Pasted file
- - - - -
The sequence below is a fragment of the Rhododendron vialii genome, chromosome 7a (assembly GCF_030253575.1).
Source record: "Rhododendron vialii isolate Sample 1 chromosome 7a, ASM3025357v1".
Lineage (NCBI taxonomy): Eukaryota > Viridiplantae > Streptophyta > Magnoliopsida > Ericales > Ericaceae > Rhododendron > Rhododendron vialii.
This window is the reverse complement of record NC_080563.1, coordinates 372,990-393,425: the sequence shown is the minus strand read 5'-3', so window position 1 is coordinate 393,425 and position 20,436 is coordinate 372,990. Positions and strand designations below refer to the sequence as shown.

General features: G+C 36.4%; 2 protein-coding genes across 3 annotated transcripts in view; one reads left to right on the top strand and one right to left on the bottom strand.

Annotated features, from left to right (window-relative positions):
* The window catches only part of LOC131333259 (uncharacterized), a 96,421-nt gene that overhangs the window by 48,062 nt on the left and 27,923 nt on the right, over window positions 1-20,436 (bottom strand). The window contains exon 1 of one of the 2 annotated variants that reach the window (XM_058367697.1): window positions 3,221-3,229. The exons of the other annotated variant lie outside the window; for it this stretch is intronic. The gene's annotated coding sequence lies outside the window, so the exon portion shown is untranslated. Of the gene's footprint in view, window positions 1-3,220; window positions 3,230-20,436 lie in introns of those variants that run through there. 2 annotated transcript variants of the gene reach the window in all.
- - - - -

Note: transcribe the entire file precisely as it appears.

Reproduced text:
The sequence below is a fragment of the Rhododendron vialii genome, chromosome 7a (assembly GCF_030253575.1).
Source record: "Rhododendron vialii isolate Sample 1 chromosome 7a, ASM3025357v1".
Lineage (NCBI taxonomy): Eukaryota > Viridiplantae > Streptophyta > Magnoliopsida > Ericales > Ericaceae > Rhododendron > Rhododendron vialii.
This window is the reverse complement of record NC_080563.1, coordinates 372,990-393,425: the sequence shown is the minus strand read 5'-3', so window position 1 is coordinate 393,425 and position 20,436 is coordinate 372,990. Positions and strand designations below refer to the sequence as shown.

General features: G+C 36.4%; 2 protein-coding genes across 3 annotated transcripts in view; one reads left to right on the top strand and one right to left on the bottom strand.

Annotated features, from left to right (window-relative positions):
* The window catches only part of LOC131333259 (uncharacterized), a 96,421-nt gene that overhangs the window by 48,062 nt on the left and 27,923 nt on the right, over window positions 1-20,436 (bottom strand). The window contains exon 1 of one of the 2 annotated variants that reach the window (XM_058367697.1): window positions 3,221-3,229. The exons of the other annotated variant lie outside the window; for it this stretch is intronic. The gene's annotated coding sequence lies outside the window, so the exon portion shown is untranslated. Of the gene's footprint in view, window positions 1-3,220; window positions 3,230-20,436 lie in introns of those variants that run through there. 2 annotated transcript variants of the gene reach the window in all.